I wish you joy; and while you live, Such gifts as only God can give.
Whether life be short or long, Dark with grief, or bright with song, Whether sorrowful or glad, Whether prosperous or sad, Oh, that you, through Christ, may be Heirs of immortality; — Heirs of righteousness and peace, Heirs of life that ne’er shall cease, Heirs of glories yet to come, Heirs of the Eternal Home!
In the valley, on the height, In the darkness, in the light; Still possessed of living grace, Pressing on with eager pace; Ever keeping Christ in view, Meek and humble, just and true; Helpers of each other’s faith, One in Him, in life and death; By His Spirit taught and led, By His grace and mercy fed, Blessed and guarded by His love, Till with Him you meet above.” I think the circumstances under which my beloved and Mr. Balfern met, are also worthy of a passing notice. One Saturday, the time for sermonpreparation had arrived, and the dear preacher had shut himself up in his study, when a ministerial visitor was announced. He would not give his name, but said, “Tell Mr. Spurgeon that a servant of tJh~ Lord wishes to see him.” To this my husband replied, “Tell the gentleman that I am so busy with his Master, that I cannot attend to the servant.” Then word was sent that W. Poole Balfern was the visitor, and no sooner did Mr. Spurgeon hear the name, than he ran out to him, clasped his hand in both his own, and exclaimed, “W. Poole Balfem! The man who wrote Glimfises of Jesus! Come in, thou blessed of the Lord!” Describing that interview, long afterwards, Mr. Balfern said, “I learned then that the secret of Mr. Spurgeon’s success was, that he was cradled in the Holy Ghost.” It was a very remarkable expression, which I do not remember to have met with anywhere else; but it was as true as it was striking.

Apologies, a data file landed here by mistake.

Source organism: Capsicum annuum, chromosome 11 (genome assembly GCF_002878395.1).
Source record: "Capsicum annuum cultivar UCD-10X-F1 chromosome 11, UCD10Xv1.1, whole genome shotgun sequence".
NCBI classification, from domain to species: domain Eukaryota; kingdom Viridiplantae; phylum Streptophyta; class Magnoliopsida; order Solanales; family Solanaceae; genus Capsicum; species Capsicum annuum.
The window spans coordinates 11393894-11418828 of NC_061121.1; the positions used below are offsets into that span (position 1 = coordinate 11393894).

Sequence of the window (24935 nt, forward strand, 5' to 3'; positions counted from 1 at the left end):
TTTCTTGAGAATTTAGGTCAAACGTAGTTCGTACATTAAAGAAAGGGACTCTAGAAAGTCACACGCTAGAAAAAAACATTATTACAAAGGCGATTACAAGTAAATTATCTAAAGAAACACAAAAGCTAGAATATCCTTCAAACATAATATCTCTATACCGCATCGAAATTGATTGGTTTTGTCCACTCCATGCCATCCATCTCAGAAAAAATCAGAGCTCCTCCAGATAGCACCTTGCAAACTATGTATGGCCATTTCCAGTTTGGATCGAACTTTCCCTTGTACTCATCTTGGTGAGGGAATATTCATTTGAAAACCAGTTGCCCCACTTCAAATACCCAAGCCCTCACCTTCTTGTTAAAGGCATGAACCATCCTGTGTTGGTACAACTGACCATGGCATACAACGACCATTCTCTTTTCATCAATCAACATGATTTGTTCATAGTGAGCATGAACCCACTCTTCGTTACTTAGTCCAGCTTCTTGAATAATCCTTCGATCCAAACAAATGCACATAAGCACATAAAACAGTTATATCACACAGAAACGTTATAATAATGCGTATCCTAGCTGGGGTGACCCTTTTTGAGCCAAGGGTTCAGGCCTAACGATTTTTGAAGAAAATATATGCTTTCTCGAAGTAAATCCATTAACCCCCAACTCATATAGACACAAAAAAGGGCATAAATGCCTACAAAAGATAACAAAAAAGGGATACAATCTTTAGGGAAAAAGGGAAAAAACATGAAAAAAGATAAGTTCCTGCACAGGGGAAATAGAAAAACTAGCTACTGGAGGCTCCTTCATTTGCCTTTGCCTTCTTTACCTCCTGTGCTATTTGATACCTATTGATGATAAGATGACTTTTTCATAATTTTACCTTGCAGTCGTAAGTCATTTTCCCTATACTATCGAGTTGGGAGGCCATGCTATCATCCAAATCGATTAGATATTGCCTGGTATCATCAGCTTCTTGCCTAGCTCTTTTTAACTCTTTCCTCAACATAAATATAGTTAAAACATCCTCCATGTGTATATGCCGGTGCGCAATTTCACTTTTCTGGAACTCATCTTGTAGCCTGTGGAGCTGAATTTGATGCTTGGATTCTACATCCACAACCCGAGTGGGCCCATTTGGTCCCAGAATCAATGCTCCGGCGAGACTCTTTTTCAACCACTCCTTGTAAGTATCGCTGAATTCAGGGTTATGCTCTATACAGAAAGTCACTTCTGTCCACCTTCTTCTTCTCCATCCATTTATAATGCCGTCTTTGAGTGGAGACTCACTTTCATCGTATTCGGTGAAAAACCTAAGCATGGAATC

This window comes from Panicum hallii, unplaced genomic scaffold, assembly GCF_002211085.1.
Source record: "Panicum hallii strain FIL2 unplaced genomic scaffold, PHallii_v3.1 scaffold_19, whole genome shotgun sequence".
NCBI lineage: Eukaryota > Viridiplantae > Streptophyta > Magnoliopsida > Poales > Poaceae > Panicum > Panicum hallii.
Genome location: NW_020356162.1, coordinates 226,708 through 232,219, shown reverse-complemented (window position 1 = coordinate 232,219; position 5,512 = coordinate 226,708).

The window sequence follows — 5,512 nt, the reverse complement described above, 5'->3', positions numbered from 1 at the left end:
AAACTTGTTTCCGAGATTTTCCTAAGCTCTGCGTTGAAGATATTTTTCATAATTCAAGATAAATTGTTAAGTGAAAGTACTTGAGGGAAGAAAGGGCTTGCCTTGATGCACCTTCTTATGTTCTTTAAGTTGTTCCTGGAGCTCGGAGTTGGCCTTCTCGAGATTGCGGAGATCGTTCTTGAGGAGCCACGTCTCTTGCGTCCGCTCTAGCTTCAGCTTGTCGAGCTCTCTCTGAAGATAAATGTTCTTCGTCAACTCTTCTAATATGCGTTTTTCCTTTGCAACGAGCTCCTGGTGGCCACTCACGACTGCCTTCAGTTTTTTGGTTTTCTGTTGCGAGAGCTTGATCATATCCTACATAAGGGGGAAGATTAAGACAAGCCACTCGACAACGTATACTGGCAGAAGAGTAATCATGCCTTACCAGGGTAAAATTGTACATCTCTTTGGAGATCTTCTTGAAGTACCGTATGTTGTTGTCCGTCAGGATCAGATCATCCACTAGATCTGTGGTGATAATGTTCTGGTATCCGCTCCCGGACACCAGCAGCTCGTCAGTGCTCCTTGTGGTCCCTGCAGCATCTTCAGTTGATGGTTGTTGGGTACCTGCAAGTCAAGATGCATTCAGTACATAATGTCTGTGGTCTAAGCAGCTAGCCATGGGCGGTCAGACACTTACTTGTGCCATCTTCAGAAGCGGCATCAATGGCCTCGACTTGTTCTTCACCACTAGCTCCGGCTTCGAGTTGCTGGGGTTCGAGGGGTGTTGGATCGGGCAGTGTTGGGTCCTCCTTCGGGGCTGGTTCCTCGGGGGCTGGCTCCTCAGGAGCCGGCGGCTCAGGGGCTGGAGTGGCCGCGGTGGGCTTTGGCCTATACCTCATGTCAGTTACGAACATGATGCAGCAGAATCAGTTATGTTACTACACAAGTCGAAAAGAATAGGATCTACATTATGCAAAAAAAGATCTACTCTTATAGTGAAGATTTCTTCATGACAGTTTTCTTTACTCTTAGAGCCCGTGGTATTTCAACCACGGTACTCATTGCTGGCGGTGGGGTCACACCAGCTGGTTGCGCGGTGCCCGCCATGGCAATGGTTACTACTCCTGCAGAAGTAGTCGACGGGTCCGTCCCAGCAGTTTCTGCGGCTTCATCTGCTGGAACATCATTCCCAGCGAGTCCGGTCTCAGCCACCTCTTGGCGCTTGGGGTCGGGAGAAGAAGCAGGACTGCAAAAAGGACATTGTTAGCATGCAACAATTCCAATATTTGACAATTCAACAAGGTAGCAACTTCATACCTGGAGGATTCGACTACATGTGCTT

So many memories cling about our first home, and so many notable events of early married life transpired within its walls, that I must ask my readers kindly to refer to the view given in Vol. 1, that they may the more readily understand the description which follows. On the ground floor, the single windowmnow almost hidden by a tree, planted since the days of which I write, — marks the little front parlor or “living-room”, in old-fashioned parlance, where the greater part of the home-life was spent; above this, and boasting two windows, was a very fair-sized room, the best in the house, and, therefore, devoted to the best of uses, — the master’s study; and the two windows immediately over this belonged to a bedchamber of the same size, where afterwards our twin-boys first saw the light of day. It may not be out of place to say here that, in all the houses we have lived in, — four in all, — we never encumbered ourselves with what a modern writer calls, “the drawback of a drawing-room;” perhaps for the good reason that we were such homely, busy people that we had no need of so useless a place; — but more especially, I think, because the “best room” was always felt to belong by right to the one who “labored much in the Lord.”